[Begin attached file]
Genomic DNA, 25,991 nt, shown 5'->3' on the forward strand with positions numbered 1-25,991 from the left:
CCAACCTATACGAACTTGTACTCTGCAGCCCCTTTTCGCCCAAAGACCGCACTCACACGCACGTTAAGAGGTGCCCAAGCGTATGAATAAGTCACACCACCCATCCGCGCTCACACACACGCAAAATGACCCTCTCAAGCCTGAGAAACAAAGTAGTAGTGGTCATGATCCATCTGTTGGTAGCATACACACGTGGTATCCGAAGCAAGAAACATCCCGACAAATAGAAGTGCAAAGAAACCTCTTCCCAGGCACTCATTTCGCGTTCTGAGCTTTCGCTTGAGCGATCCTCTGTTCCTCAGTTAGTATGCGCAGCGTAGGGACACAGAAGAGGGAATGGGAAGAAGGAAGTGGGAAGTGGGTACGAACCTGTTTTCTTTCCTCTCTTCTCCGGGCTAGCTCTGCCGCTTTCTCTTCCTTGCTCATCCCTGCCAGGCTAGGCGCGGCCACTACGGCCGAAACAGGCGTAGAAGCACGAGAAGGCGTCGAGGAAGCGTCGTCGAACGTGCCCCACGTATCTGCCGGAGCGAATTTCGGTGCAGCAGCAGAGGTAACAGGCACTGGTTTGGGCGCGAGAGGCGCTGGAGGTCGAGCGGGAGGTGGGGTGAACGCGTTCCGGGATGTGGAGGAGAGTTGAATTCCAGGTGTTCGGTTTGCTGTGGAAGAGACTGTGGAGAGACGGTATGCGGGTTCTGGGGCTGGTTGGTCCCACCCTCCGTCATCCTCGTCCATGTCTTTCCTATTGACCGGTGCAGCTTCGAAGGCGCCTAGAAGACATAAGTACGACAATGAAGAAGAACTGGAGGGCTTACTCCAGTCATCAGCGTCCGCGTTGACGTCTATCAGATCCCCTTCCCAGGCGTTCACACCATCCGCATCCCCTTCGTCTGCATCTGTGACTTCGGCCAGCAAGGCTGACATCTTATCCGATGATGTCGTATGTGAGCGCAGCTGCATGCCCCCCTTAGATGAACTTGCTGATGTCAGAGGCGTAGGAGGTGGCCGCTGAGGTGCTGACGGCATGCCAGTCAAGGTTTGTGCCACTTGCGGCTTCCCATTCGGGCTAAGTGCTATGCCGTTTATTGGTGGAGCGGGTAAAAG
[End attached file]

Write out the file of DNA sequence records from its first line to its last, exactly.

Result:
Genomic DNA, 25,991 nt, shown 5'->3' on the forward strand with positions numbered 1-25,991 from the left:
CCAACCTATACGAACTTGTACTCTGCAGCCCCTTTTCGCCCAAAGACCGCACTCACACGCACGTTAAGAGGTGCCCAAGCGTATGAATAAGTCACACCACCCATCCGCGCTCACACACACGCAAAATGACCCTCTCAAGCCTGAGAAACAAAGTAGTAGTGGTCATGATCCATCTGTTGGTAGCATACACACGTGGTATCCGAAGCAAGAAACATCCCGACAAATAGAAGTGCAAAGAAACCTCTTCCCAGGCACTCATTTCGCGTTCTGAGCTTTCGCTTGAGCGATCCTCTGTTCCTCAGTTAGTATGCGCAGCGTAGGGACACAGAAGAGGGAATGGGAAGAAGGAAGTGGGAAGTGGGTACGAACCTGTTTTCTTTCCTCTCTTCTCCGGGCTAGCTCTGCCGCTTTCTCTTCCTTGCTCATCCCTGCCAGGCTAGGCGCGGCCACTACGGCCGAAACAGGCGTAGAAGCACGAGAAGGCGTCGAGGAAGCGTCGTCGAACGTGCCCCACGTATCTGCCGGAGCGAATTTCGGTGCAGCAGCAGAGGTAACAGGCACTGGTTTGGGCGCGAGAGGCGCTGGAGGTCGAGCGGGAGGTGGGGTGAACGCGTTCCGGGATGTGGAGGAGAGTTGAATTCCAGGTGTTCGGTTTGCTGTGGAAGAGACTGTGGAGAGACGGTATGCGGGTTCTGGGGCTGGTTGGTCCCACCCTCCGTCATCCTCGTCCATGTCTTTCCTATTGACCGGTGCAGCTTCGAAGGCGCCTAGAAGACATAAGTACGACAATGAAGAAGAACTGGAGGGCTTACTCCAGTCATCAGCGTCCGCGTTGACGTCTATCAGATCCCCTTCCCAGGCGTTCACACCATCCGCATCCCCTTCGTCTGCATCTGTGACTTCGGCCAGCAAGGCTGACATCTTATCCGATGATGTCGTATGTGAGCGCAGCTGCATGCCCCCCTTAGATGAACTTGCTGATGTCAGAGGCGTAGGAGGTGGCCGCTGAGGTGCTGACGGCATGCCAGTCAAGGTTTGTGCCACTTGCGGCTTCCCATTCGGGCTAAGTGCTATGCCGTTTATTGGTGGAGCGGGTAAAAG